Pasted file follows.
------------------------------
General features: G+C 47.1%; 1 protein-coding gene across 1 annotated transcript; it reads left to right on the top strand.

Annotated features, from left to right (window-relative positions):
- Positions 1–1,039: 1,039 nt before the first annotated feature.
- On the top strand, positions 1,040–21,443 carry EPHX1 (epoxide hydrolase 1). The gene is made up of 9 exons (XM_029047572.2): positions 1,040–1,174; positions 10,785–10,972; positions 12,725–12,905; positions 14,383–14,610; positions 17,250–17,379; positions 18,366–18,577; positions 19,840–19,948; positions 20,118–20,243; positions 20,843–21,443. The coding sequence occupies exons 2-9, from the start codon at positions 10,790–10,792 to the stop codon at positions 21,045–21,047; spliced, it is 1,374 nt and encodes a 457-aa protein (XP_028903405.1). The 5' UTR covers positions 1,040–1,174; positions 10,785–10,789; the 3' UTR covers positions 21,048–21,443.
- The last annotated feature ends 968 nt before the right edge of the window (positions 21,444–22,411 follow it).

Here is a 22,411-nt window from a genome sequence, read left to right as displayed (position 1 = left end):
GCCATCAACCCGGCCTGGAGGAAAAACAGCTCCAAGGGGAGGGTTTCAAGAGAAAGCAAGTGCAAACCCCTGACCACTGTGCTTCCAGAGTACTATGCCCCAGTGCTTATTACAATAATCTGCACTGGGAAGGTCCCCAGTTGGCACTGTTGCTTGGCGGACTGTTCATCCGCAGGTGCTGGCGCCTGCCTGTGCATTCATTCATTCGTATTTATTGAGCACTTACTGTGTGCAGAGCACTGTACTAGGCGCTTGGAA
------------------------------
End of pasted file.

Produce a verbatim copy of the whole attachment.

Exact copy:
General features: G+C 47.1%; 1 protein-coding gene across 1 annotated transcript; it reads left to right on the top strand.

Annotated features, from left to right (window-relative positions):
- Positions 1–1,039: 1,039 nt before the first annotated feature.
- On the top strand, positions 1,040–21,443 carry EPHX1 (epoxide hydrolase 1). The gene is made up of 9 exons (XM_029047572.2): positions 1,040–1,174; positions 10,785–10,972; positions 12,725–12,905; positions 14,383–14,610; positions 17,250–17,379; positions 18,366–18,577; positions 19,840–19,948; positions 20,118–20,243; positions 20,843–21,443. The coding sequence occupies exons 2-9, from the start codon at positions 10,790–10,792 to the stop codon at positions 21,045–21,047; spliced, it is 1,374 nt and encodes a 457-aa protein (XP_028903405.1). The 5' UTR covers positions 1,040–1,174; positions 10,785–10,789; the 3' UTR covers positions 21,048–21,443.
- The last annotated feature ends 968 nt before the right edge of the window (positions 21,444–22,411 follow it).

Here is a 22,411-nt window from a genome sequence, read left to right as displayed (position 1 = left end):
GCCATCAACCCGGCCTGGAGGAAAAACAGCTCCAAGGGGAGGGTTTCAAGAGAAAGCAAGTGCAAACCCCTGACCACTGTGCTTCCAGAGTACTATGCCCCAGTGCTTATTACAATAATCTGCACTGGGAAGGTCCCCAGTTGGCACTGTTGCTTGGCGGACTGTTCATCCGCAGGTGCTGGCGCCTGCCTGTGCATTCATTCATTCGTATTTATTGAGCACTTACTGTGTGCAGAGCACTGTACTAGGCGCTTGGAA